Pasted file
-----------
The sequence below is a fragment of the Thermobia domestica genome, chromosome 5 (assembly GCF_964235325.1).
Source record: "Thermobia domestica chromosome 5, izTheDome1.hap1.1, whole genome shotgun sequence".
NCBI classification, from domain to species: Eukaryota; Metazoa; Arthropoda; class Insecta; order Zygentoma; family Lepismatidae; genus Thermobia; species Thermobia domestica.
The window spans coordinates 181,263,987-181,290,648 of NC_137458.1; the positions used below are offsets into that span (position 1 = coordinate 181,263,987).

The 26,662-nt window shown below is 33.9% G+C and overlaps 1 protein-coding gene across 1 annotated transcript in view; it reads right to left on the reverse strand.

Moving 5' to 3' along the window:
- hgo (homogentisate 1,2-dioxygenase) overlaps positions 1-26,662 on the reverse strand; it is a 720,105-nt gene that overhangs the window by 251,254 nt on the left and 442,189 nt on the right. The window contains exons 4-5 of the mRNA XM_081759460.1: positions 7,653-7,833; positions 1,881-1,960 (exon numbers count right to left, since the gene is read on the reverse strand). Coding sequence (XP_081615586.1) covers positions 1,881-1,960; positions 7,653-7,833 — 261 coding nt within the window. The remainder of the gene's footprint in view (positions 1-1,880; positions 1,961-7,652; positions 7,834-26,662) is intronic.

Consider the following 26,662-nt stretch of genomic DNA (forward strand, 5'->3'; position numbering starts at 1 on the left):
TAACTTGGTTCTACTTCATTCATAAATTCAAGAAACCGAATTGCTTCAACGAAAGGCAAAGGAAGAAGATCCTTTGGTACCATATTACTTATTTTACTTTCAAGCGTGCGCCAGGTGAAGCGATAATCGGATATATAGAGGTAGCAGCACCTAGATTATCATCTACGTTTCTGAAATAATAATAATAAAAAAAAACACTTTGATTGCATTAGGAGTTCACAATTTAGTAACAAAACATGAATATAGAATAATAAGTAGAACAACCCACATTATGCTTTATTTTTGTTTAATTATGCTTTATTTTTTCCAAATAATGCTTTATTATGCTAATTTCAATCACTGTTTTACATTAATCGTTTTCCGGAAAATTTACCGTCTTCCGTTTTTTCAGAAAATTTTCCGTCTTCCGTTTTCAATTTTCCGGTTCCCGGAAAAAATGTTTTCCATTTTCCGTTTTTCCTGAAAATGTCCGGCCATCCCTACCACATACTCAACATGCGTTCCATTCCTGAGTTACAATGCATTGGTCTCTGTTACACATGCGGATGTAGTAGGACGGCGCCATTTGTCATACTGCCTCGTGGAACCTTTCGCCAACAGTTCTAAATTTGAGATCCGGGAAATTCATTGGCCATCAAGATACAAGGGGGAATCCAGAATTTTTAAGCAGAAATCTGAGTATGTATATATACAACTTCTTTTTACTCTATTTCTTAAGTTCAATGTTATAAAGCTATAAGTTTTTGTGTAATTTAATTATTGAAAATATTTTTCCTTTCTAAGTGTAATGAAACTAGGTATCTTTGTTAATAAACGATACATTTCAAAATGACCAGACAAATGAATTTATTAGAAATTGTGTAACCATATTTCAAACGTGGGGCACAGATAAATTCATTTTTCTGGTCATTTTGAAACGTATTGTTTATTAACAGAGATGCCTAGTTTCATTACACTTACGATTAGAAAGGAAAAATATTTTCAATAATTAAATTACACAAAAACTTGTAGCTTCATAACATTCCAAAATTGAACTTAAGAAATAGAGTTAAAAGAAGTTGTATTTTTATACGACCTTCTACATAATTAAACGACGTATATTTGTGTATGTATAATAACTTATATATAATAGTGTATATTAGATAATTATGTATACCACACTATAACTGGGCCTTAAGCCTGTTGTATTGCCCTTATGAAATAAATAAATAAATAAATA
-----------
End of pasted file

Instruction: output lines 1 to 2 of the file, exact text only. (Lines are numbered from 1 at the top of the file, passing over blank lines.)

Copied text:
The sequence below is a fragment of the Thermobia domestica genome, chromosome 5 (assembly GCF_964235325.1).
Source record: "Thermobia domestica chromosome 5, izTheDome1.hap1.1, whole genome shotgun sequence".